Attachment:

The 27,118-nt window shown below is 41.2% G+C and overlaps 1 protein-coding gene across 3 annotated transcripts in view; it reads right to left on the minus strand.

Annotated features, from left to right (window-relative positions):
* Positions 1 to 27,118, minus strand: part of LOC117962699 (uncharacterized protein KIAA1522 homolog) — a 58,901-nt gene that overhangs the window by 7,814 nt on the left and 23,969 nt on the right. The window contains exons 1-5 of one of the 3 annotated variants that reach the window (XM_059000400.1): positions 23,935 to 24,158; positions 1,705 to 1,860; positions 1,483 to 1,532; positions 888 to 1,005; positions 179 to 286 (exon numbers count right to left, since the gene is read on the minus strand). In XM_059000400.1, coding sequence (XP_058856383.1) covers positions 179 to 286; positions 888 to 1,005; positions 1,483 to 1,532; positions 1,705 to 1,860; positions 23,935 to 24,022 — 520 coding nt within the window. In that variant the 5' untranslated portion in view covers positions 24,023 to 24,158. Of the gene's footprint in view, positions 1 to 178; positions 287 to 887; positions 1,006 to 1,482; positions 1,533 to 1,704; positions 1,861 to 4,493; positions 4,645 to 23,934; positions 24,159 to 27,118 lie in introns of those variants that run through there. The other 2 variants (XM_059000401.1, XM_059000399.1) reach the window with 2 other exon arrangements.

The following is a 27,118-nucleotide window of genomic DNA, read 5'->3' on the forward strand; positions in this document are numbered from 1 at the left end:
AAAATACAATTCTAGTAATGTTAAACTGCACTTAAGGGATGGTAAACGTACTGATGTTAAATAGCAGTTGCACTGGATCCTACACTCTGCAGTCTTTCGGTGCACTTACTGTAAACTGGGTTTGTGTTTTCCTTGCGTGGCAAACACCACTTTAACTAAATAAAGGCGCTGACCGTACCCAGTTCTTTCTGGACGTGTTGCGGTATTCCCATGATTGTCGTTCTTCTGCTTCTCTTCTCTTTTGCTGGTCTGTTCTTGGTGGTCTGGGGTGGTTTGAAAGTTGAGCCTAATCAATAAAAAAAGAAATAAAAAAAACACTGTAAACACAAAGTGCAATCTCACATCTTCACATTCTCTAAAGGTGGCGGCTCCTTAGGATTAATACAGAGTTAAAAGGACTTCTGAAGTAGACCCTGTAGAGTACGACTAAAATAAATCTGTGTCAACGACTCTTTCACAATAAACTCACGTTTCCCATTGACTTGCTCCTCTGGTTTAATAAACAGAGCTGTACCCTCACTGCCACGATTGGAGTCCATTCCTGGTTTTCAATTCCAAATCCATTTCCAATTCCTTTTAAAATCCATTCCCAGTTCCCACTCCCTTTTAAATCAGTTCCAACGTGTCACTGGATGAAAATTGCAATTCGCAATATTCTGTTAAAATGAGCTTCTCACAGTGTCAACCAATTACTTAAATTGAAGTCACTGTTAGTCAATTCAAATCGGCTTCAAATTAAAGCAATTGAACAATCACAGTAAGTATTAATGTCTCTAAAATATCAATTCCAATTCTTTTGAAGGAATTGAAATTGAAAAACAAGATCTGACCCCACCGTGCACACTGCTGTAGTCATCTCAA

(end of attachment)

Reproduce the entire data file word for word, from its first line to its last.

The 27,118-nt window shown below is 41.2% G+C and overlaps 1 protein-coding gene across 3 annotated transcripts in view; it reads right to left on the minus strand.

Annotated features, from left to right (window-relative positions):
* Positions 1 to 27,118, minus strand: part of LOC117962699 (uncharacterized protein KIAA1522 homolog) — a 58,901-nt gene that overhangs the window by 7,814 nt on the left and 23,969 nt on the right. The window contains exons 1-5 of one of the 3 annotated variants that reach the window (XM_059000400.1): positions 23,935 to 24,158; positions 1,705 to 1,860; positions 1,483 to 1,532; positions 888 to 1,005; positions 179 to 286 (exon numbers count right to left, since the gene is read on the minus strand). In XM_059000400.1, coding sequence (XP_058856383.1) covers positions 179 to 286; positions 888 to 1,005; positions 1,483 to 1,532; positions 1,705 to 1,860; positions 23,935 to 24,022 — 520 coding nt within the window. In that variant the 5' untranslated portion in view covers positions 24,023 to 24,158. Of the gene's footprint in view, positions 1 to 178; positions 287 to 887; positions 1,006 to 1,482; positions 1,533 to 1,704; positions 1,861 to 4,493; positions 4,645 to 23,934; positions 24,159 to 27,118 lie in introns of those variants that run through there. The other 2 variants (XM_059000401.1, XM_059000399.1) reach the window with 2 other exon arrangements.

The following is a 27,118-nucleotide window of genomic DNA, read 5'->3' on the forward strand; positions in this document are numbered from 1 at the left end:
AAAATACAATTCTAGTAATGTTAAACTGCACTTAAGGGATGGTAAACGTACTGATGTTAAATAGCAGTTGCACTGGATCCTACACTCTGCAGTCTTTCGGTGCACTTACTGTAAACTGGGTTTGTGTTTTCCTTGCGTGGCAAACACCACTTTAACTAAATAAAGGCGCTGACCGTACCCAGTTCTTTCTGGACGTGTTGCGGTATTCCCATGATTGTCGTTCTTCTGCTTCTCTTCTCTTTTGCTGGTCTGTTCTTGGTGGTCTGGGGTGGTTTGAAAGTTGAGCCTAATCAATAAAAAAAGAAATAAAAAAAACACTGTAAACACAAAGTGCAATCTCACATCTTCACATTCTCTAAAGGTGGCGGCTCCTTAGGATTAATACAGAGTTAAAAGGACTTCTGAAGTAGACCCTGTAGAGTACGACTAAAATAAATCTGTGTCAACGACTCTTTCACAATAAACTCACGTTTCCCATTGACTTGCTCCTCTGGTTTAATAAACAGAGCTGTACCCTCACTGCCACGATTGGAGTCCATTCCTGGTTTTCAATTCCAAATCCATTTCCAATTCCTTTTAAAATCCATTCCCAGTTCCCACTCCCTTTTAAATCAGTTCCAACGTGTCACTGGATGAAAATTGCAATTCGCAATATTCTGTTAAAATGAGCTTCTCACAGTGTCAACCAATTACTTAAATTGAAGTCACTGTTAGTCAATTCAAATCGGCTTCAAATTAAAGCAATTGAACAATCACAGTAAGTATTAATGTCTCTAAAATATCAATTCCAATTCTTTTGAAGGAATTGAAATTGAAAAACAAGATCTGACCCCACCGTGCACACTGCTGTAGTCATCTCAA